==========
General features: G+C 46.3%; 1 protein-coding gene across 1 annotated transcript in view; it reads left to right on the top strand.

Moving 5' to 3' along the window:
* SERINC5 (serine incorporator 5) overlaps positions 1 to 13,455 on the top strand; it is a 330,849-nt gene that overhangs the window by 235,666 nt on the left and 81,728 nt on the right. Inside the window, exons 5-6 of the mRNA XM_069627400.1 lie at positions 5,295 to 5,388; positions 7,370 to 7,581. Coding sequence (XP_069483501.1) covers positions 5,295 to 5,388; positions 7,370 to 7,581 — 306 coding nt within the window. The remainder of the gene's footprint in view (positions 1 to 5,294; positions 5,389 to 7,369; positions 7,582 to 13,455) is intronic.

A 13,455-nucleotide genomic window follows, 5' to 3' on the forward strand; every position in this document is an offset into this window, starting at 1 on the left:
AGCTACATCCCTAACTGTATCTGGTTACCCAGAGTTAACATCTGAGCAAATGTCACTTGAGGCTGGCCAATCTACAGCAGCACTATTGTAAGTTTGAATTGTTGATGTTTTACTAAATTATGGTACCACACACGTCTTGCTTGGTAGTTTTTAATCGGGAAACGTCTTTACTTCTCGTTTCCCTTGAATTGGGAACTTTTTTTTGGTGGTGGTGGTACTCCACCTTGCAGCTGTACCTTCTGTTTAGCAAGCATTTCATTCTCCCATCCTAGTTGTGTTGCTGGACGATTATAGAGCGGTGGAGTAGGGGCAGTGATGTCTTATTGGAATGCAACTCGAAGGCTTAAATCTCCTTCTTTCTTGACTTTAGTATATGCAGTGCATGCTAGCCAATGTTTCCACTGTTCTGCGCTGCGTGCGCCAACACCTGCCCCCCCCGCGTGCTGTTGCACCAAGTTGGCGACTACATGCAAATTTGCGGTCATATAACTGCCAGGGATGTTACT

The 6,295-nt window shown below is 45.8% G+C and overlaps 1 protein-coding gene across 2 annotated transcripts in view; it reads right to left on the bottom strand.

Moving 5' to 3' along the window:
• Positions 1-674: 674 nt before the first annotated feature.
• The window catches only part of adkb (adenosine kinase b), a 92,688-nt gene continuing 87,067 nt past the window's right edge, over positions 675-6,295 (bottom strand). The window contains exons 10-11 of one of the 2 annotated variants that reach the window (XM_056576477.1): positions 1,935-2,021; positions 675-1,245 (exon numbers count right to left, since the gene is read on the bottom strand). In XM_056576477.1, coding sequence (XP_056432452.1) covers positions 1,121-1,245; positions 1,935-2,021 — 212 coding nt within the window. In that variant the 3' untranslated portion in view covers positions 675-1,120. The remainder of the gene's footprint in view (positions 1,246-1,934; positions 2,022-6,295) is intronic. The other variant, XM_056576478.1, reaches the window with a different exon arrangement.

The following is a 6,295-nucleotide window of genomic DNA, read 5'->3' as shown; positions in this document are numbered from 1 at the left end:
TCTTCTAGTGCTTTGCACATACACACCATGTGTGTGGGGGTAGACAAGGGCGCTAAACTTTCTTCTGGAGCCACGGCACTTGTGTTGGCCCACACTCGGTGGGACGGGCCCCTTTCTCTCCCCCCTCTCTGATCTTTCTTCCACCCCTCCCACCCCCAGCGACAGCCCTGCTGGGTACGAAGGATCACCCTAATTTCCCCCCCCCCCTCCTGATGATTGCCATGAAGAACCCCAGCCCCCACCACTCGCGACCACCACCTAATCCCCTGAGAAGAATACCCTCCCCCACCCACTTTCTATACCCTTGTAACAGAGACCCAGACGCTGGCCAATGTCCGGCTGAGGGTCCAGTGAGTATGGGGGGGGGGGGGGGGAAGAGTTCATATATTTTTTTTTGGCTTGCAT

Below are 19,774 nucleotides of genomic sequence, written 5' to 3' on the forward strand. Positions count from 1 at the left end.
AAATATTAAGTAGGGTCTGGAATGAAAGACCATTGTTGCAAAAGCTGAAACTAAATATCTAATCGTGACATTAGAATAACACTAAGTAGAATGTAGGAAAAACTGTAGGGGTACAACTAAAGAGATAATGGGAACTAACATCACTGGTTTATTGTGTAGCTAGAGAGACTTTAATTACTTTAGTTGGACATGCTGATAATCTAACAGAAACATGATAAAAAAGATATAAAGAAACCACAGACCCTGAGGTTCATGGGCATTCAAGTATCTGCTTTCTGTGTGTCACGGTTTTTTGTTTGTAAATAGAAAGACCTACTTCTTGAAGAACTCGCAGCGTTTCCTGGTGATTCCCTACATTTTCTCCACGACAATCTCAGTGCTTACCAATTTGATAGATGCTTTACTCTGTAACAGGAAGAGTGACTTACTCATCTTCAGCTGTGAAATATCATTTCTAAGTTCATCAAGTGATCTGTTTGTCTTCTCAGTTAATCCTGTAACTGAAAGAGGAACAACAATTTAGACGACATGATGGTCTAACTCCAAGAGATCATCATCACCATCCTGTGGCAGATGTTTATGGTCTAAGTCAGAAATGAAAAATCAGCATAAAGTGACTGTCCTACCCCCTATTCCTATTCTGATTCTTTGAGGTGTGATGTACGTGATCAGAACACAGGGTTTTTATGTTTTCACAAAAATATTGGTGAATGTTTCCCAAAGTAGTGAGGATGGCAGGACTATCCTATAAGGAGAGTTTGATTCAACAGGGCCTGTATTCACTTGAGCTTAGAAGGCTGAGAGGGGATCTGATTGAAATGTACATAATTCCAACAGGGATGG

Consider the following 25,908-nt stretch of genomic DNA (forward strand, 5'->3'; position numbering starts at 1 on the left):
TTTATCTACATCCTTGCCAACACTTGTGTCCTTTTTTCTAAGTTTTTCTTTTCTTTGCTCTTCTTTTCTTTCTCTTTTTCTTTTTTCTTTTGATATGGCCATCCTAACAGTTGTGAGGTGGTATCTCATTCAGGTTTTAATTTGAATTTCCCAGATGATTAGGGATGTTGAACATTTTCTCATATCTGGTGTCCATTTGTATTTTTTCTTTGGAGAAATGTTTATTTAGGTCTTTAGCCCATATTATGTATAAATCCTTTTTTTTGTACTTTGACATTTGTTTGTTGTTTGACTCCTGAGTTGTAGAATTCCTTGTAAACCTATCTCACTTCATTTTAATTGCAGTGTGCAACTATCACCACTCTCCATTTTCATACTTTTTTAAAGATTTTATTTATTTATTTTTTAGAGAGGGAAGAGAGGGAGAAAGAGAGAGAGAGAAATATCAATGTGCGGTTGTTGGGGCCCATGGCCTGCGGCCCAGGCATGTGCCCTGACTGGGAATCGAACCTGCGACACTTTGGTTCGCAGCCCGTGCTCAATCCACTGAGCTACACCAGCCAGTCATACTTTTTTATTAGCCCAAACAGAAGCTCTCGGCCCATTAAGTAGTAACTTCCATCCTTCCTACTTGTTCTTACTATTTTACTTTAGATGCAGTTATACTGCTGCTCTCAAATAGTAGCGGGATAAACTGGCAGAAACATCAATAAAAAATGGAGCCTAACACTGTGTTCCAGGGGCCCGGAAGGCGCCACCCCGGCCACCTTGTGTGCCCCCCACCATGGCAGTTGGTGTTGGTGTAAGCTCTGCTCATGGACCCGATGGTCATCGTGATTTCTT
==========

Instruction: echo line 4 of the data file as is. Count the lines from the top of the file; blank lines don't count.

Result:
A 13,455-nucleotide genomic window follows, 5' to 3' on the forward strand; every position in this document is an offset into this window, starting at 1 on the left: